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So You Want to Wear a Safety Pin

November 12, 2016


Great. This is a necessary behavior in the face of the election of the most overtly racist, sexist, xenophobic, anti- gender and sexual minority candidate in the history of the modern United States. You know the rhetoric of his campaign was wrong. It was the very worst thing about America and you want to do what you can to combat the result. Good. Do that.

But don’t do it without a plan. Because the very last thing a tense situation needs is someone full of good intentions but with no knowledge of de-escalation tactics or self-defense. Your intentions are not a tangible shield. If you don’t make a plan, you will get yourself or the person you are trying to defend very killed.

Let’s avoid that.

So make a plan.

Some of you can stop reading now. You have, or know how to make a plan and you don’t need help. Cool. Go forth and make a plan on your own. For those of you who have little or no experience in this realm, I am here to help you.

  • Know What The Pin Means.

It is a sign that you are a safe person. A marginalized person who is being harassed will look to you to help keep them safe. By wearing the safety pin you make a public pledge to be a walking, talking safe space for the marginalized. All of the marginalized. You don’t get to pick and choose. You can’t protect GSM people but ignore the Muslim woman who needs help. You can’t stand for Black people who are dealing with racial slurs but ignore the disabled person who is dealing with a physical attack.


This is all or nothing. If you aren’t willing or able to stand up for everyone, don’t wear the pin.

  • How Many Plans Will You Need?

Are you single? Do you spend most of your time in public with a significant other? Do you go out with your kids a lot? Are the people you spend time with willing to get involved? If not, do they know not to step in and try to stop you if you get involved? Can you trust them?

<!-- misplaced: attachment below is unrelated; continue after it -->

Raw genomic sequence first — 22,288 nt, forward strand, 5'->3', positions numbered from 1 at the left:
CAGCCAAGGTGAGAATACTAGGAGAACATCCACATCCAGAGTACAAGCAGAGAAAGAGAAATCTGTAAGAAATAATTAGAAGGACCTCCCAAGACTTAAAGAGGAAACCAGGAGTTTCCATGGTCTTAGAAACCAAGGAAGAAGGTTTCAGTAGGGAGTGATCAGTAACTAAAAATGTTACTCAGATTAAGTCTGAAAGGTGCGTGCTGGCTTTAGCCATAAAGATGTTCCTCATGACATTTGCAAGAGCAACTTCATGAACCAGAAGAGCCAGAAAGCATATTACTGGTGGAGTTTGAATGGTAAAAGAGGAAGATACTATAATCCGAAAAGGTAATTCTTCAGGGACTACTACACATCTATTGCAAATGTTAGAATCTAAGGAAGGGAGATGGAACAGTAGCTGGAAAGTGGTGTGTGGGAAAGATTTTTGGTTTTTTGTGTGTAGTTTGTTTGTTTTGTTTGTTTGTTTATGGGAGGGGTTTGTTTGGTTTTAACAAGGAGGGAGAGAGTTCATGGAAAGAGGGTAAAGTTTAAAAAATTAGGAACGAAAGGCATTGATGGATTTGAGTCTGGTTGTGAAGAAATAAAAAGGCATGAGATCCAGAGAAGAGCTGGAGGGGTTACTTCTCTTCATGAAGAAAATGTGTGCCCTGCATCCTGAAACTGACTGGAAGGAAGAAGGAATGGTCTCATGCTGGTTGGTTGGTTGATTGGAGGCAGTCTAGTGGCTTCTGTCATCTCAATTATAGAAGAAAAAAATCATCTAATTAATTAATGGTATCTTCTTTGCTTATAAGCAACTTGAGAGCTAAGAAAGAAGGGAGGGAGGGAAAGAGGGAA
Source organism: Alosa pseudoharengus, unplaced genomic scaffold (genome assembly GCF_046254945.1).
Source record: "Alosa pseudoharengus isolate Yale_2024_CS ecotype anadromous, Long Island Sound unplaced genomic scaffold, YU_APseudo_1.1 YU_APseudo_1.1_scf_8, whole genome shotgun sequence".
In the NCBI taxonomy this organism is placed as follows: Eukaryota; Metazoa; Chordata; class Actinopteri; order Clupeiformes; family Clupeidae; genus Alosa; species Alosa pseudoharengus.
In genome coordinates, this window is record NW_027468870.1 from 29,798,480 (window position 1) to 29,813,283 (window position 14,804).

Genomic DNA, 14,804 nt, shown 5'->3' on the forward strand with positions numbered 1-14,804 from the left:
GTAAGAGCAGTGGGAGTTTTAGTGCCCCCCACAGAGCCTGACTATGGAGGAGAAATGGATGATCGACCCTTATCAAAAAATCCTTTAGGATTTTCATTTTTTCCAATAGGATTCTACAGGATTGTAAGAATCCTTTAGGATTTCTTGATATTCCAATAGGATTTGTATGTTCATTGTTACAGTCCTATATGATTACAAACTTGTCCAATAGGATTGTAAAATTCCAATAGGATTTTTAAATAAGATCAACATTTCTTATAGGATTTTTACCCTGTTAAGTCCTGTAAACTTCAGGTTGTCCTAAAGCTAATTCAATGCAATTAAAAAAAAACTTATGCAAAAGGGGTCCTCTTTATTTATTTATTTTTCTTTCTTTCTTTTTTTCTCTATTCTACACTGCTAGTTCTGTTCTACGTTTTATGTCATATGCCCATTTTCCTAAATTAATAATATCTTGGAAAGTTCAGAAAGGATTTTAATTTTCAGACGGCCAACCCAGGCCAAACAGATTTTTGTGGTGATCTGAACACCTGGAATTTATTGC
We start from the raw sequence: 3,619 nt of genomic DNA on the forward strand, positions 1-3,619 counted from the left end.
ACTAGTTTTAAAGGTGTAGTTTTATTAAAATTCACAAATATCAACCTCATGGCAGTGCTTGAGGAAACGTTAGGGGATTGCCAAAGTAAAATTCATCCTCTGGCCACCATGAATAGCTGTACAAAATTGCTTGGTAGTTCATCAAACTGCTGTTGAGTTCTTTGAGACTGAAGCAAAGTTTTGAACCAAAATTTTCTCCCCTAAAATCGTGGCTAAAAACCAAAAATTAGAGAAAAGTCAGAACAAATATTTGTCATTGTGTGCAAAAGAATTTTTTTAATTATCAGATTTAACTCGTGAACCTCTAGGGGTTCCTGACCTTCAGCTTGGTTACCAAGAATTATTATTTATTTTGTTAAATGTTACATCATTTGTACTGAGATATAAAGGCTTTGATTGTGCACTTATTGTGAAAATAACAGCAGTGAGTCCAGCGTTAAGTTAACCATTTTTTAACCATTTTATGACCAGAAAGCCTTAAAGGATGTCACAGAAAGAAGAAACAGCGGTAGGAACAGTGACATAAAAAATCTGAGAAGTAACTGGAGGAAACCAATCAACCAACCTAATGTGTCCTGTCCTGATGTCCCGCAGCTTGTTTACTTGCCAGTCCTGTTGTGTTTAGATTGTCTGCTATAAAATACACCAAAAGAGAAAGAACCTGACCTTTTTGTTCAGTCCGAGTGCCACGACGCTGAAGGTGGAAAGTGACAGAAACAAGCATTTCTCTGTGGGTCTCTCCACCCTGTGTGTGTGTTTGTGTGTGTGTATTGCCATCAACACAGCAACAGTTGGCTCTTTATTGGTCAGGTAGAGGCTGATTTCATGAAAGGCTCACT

Assuming you’ve got a good crew, you need to know beforehand who will engage the aggressor and who will film. If you’ve got more than two people, those people need to have a role. Otherwise they will try to help and that can be bad. They become just another source of noise and confusion in an already confusing situation. Give them something to do. They can corral bystanders, or act as another layer of protection. They can call for help, if the person being attacked thinks that will help.

What about your kids? Are you willing to put your children in a potentially violent situation? Are you willing to have them see their parent in a physical altercation? Are they old enough and do they know who to call in the event that something happens?

If the answer to any of these questions is no, especially if there are children involved, maybe don’t wear the pin.

  • How Much Are You Willing to Risk?

This is the most important question. Before you get involved, you have to decide how much you are willing to risk in the interaction. Depending on how privileged and/or sheltered you are, you may be unaware that these kind of interactions can get violent and they can get that way fast.

Are you willing to have violence in your life? Are you willing to be violent in defense of the marginalized? If you’re not willing, that’s fine. Not everyone is. But you need to be realistic. If you wear the safety pin, you are telling people you are willing to confront violence on their behalf. And if you’re not willing to do that, don’t wear the pin.

  • Does the Person Want Help?

Don’t just jump in and engage the aggressor. DO NOT DO THAT. Do not assume that the person being attacked wants you to get involved at all. The fact that you are white, or male may make you suspect. No matter how helpful you want to be, or how willing you are to put yourself forward, the person you are trying to help may look at you as just another aggressor. Don’t add to their trauma if they don’t want you involved. And above all, do not forget the reality of being marginalized in America. Calling the police may not be something the person you are trying to help wants. The police don’t make all of us safer and bringing them in could get someone killed. Do not assume that you are going to step in and make everything OK. Allow the person being attacked to lead by their behavior. Follow their lead.

  • Do You Know How to De-escalate?

Marie-Shirine Yener did an excellent comic on how to de-escalate a situation in public. The comic itself speaks specifically to anti-Muslim violence but the skills are useful in situations beyond that. Try this first.


  • What Will You Do if De-Escalation Doesn’t Work?